4.4. Chop-PCR

Three Methylation-Sensitive Restriction Enzymes (MSREs) such as Sau3AI, MboI, and HpaII were selected for chop-PCR. The BYVMV viral DNA isolated from the infiltrated plants was quantified by fluorimetry using Hoechst 33258 dye and an equal quantity of viral DNA was digested with MSREs. 300 ng of isolated viral DNA was digested with 10 units of each MSRE with a total volume of 20 µL per reaction. For each reaction mixture, buffers specific to the enzyme were used at 1× final concentration and incubated at 37 °C for 3 h. For control, the same quantity of DNA was taken without the enzyme. PCR was performed by taking an equal quantity of digested and undigested viral DNA samples as templates with various primers (Table 1) and proper controls.

4.5. Southern Hybridization

Isolated viral DNA was quantified using a fluorescent Hoechst 33258 dye. 5 µg of isolated viral DNA from each plant sample was loaded on 0.8% agarose gel and electrophoresed at 100 V in 1× TNE buffer (40 mM Tris-acetate, pH 7.5, 20 mM sodium acetate and 2 mM EDTA) [53,54]. After electrophoresis the gel was treated with 250 mL of denaturation solution for 30 min under constant shaking. The gel was washed with sterile water and treated with 250 mL of neutralization solution by keeping it under constant shaking for 30 min; DNA was further transferred on to the BiobondTM nylon transfer membrane (Sigma-Aldrich, St. Louis, MO, USA) (using 20× SSC (Saline Sodium Citrate buffer—0.3 M Na3C6H5O7, 3 M NaCl pH 7.0). The hybridization, labeling and detection of nucleic acid was carried out by following the instructions from Alkphos’ direct labelling and detection system (GE Healthcare, Buckinghamshire, UK).

4.6. Quantitative PCR (qPCR)

Absolute quantification of the viral DNA was done by standard curve method using ABI 7000 sequence detection systems from Applied Biosystems, Foster city, CA, USA. Standards were prepared by using plasmids having a single copy of the viral DNA genome which was used for making serial dilutions from 106 to 109. The real-time PCR master mix contains 1× SYBR green mix, target sequence-specific forward and reverse primers at 10 pM concentration, Template DNA (50 ng) and sterile double–distilled(dd) water to make the total volume 20 µL. PCR cycling parameters include 1 cycle of 50 °C for 2 min, 1 cycle of 95 °C for 3 min, 40 cycles each of 95 °C for 15 s followed by 60 °C for 1 min. The viral copy number was determined on the basis of threshold Ct values. A dissociation curve was chosen for the reaction specificity assessment using target DNA-specific peaks. Three biological samples were taken in triplicates to get consistent values and data were analysed using ABI PRISM 7000 system SDS software (Thermo Scientific, Waltham, MA, USA).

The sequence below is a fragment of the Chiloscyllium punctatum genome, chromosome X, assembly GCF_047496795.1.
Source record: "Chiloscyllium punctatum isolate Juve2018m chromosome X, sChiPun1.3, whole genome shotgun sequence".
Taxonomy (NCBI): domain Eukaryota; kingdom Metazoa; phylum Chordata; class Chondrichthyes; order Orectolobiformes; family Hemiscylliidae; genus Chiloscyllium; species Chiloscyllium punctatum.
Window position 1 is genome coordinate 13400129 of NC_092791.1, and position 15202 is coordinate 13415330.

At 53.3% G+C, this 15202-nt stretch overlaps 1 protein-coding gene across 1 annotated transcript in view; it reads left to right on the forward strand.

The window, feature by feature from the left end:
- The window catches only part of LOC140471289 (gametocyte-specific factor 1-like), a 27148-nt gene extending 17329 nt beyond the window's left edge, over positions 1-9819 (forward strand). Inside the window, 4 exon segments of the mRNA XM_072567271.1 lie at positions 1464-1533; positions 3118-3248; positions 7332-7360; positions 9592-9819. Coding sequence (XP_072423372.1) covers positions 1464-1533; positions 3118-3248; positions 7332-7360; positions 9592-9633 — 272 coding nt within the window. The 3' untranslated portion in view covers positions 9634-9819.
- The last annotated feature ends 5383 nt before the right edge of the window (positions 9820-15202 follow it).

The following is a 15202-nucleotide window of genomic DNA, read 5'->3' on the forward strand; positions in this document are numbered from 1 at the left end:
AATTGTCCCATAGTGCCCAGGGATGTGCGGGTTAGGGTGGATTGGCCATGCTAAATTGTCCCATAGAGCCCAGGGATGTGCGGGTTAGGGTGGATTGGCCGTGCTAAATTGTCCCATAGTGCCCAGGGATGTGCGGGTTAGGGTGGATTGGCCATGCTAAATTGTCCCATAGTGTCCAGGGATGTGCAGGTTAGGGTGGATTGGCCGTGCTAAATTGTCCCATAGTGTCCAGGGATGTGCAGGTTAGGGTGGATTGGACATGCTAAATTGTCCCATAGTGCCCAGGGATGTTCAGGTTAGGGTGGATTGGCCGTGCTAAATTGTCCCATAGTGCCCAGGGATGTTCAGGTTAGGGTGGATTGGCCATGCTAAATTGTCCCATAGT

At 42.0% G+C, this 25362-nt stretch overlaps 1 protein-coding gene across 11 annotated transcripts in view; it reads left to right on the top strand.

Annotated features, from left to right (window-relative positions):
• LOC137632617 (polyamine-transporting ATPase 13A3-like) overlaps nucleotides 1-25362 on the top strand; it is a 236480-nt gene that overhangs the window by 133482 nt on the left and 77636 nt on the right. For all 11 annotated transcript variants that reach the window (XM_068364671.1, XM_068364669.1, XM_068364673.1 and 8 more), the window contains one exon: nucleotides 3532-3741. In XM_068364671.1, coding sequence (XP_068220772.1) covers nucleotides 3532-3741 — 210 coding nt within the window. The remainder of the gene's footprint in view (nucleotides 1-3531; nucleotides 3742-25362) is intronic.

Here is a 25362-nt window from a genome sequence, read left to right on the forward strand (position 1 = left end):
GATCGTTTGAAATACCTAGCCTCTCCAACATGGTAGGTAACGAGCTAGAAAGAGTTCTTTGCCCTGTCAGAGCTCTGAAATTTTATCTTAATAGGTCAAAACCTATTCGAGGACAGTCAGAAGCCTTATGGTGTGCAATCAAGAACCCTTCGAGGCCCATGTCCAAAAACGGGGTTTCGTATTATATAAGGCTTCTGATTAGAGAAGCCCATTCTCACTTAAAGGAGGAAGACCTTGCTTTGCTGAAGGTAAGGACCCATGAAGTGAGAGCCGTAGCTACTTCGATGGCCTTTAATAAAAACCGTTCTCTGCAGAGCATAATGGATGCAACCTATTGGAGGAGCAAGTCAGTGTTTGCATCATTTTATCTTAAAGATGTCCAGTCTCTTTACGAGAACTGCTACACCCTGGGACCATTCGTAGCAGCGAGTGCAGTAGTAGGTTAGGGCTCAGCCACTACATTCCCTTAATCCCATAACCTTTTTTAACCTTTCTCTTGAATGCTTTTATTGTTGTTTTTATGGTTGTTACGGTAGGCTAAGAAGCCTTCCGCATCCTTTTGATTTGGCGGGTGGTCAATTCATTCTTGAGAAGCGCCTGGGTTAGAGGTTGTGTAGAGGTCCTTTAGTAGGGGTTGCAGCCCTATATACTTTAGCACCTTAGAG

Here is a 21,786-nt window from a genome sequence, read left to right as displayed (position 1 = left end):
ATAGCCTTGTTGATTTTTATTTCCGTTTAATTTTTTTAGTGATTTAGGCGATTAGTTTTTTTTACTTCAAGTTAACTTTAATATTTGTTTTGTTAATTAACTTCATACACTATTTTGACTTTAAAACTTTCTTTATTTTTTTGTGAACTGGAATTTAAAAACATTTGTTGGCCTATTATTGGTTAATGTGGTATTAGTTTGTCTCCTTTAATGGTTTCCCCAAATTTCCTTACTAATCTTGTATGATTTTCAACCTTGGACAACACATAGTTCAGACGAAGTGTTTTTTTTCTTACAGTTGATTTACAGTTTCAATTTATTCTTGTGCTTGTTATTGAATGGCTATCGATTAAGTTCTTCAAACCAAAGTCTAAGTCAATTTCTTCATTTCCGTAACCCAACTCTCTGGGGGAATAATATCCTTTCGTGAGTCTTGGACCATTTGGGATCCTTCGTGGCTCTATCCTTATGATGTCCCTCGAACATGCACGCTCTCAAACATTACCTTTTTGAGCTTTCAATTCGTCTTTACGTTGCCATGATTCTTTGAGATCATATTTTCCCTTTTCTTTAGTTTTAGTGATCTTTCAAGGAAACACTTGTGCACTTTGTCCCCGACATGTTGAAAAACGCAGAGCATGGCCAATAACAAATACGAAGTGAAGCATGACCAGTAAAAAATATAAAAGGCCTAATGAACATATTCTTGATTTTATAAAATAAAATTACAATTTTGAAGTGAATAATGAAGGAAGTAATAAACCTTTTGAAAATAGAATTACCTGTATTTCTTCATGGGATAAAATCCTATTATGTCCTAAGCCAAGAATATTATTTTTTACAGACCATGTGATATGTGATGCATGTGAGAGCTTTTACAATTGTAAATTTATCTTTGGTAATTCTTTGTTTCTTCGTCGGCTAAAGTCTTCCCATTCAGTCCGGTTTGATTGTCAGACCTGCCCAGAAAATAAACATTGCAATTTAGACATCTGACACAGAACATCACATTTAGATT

4.7. Protoplast Isolation and Transfection

Protoplast isolation and transfection were done by following the Sheen lab protocol [55]. Leaf mesophyll protoplast was isolated from 4–6 weeks old N. benthamiana plant leaves by using cellulase onozuka R-10 and Macerozyme R-10. The enzyme solution was prepared by dissolving 1.5% cellulose R10 (w/v), 0.4% Macerozyme R10 (w/v) and 20 mM KCl in 20 mM MES pH 5.7. The solution was incubated at 55 °C for 10 min to inactivate the DNase, protease and increase the enzyme solubility. The mixture was cooled to 25 °C and 10 mM CaCl2 and 0.1% BSA was added and dissolved completely. The final clear and light brown colour enzyme solution was filtered into a clean petridish using a 0.45 µm syringe filter. The leaf blade was finely cut into small strips using a sharp blade and the leaf strips were immediately immersed in the enzyme mixture without delay. This setup was kept undisturbed under a vacuum and dark conditions for 3 h. After incubation, the enzyme solution containing the protoplasts was gently swirled and filtered using a fiber mesh. The isolated protoplasts were washed with W5 solution (154 mM NaCl, 125 mM CaCl2 and 5 mM KCl dissolved in 2 mM MES pH 5.7) and counted using Haemocytometer. The protoplasts were diluted to the desired concentration using MMG (0.4M Mannitol, and 15 mM MgCl2 dissolved in 4 mM MES pH 5.7) solution and 2 × 105 cells were taken for transfection of each plasmid construct.